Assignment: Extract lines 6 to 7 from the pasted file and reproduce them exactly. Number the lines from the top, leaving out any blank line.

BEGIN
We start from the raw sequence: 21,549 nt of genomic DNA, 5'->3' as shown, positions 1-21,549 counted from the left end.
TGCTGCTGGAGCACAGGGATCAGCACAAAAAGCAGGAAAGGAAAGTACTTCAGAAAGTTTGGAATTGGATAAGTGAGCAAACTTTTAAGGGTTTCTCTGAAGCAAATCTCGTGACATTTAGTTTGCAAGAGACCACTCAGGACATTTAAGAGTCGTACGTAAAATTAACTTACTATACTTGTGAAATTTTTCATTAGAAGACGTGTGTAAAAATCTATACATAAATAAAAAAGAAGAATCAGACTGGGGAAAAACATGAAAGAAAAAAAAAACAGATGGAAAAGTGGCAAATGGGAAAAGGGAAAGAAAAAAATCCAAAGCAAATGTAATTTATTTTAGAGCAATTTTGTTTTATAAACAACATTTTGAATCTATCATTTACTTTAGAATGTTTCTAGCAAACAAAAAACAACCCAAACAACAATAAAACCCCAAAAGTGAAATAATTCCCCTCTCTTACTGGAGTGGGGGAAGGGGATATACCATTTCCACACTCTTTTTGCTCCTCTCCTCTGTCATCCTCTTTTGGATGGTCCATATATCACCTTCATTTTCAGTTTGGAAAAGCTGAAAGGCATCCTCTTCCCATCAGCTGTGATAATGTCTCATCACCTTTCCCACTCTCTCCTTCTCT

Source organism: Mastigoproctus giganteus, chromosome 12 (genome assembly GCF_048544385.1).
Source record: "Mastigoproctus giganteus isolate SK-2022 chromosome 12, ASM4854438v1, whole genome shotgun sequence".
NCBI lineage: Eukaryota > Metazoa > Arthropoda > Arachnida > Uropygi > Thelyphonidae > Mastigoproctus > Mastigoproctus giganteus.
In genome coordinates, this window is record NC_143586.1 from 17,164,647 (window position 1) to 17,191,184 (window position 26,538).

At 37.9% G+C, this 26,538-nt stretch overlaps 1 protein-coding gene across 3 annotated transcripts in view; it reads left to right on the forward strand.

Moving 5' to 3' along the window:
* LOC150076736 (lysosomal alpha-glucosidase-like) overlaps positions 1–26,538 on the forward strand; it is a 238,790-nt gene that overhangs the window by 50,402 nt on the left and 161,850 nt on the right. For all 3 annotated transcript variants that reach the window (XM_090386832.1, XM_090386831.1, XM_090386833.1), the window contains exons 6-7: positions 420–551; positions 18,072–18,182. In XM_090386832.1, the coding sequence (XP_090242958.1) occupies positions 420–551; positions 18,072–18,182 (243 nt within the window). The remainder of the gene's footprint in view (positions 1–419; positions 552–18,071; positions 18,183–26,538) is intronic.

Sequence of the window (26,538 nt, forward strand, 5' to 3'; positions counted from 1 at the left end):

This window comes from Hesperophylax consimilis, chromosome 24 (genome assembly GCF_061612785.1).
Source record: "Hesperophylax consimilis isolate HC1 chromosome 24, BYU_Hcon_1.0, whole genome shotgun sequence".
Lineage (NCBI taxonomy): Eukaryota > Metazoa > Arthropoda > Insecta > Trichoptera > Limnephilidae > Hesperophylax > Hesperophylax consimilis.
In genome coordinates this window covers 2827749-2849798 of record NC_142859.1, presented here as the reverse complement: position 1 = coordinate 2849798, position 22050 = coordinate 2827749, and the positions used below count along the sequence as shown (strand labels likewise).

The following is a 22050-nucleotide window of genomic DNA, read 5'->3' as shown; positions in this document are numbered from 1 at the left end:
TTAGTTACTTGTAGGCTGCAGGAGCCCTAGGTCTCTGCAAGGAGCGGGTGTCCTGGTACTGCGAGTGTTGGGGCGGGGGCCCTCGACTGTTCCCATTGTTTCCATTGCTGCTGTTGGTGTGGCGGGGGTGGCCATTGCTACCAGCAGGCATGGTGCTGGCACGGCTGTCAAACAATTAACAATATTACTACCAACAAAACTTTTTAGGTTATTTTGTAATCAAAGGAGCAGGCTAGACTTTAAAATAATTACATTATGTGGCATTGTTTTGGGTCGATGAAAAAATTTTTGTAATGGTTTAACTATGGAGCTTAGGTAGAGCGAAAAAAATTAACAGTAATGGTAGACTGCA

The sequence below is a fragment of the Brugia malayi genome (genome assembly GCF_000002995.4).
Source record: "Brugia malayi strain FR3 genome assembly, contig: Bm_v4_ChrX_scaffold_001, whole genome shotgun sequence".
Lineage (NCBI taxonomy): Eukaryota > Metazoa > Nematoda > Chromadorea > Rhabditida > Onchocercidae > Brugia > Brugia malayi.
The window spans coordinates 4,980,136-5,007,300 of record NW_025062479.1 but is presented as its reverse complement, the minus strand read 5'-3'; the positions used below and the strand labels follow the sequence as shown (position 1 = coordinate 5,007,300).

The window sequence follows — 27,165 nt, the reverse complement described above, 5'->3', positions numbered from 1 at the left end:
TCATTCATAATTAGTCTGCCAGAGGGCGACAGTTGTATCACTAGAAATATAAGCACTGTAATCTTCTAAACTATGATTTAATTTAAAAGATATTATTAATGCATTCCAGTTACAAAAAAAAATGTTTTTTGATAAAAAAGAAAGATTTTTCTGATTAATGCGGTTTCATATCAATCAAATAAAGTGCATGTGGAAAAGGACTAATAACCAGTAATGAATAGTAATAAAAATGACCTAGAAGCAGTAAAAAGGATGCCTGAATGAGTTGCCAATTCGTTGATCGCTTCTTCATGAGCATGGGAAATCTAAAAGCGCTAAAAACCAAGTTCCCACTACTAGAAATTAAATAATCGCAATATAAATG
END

In genome coordinates, this window is record NC_143586.1 from 17,164,647 (window position 1) to 17,191,184 (window position 26,538).

At 37.9% G+C, this 26,538-nt stretch overlaps 1 protein-coding gene across 3 annotated transcripts in view; it reads left to right on the forward strand.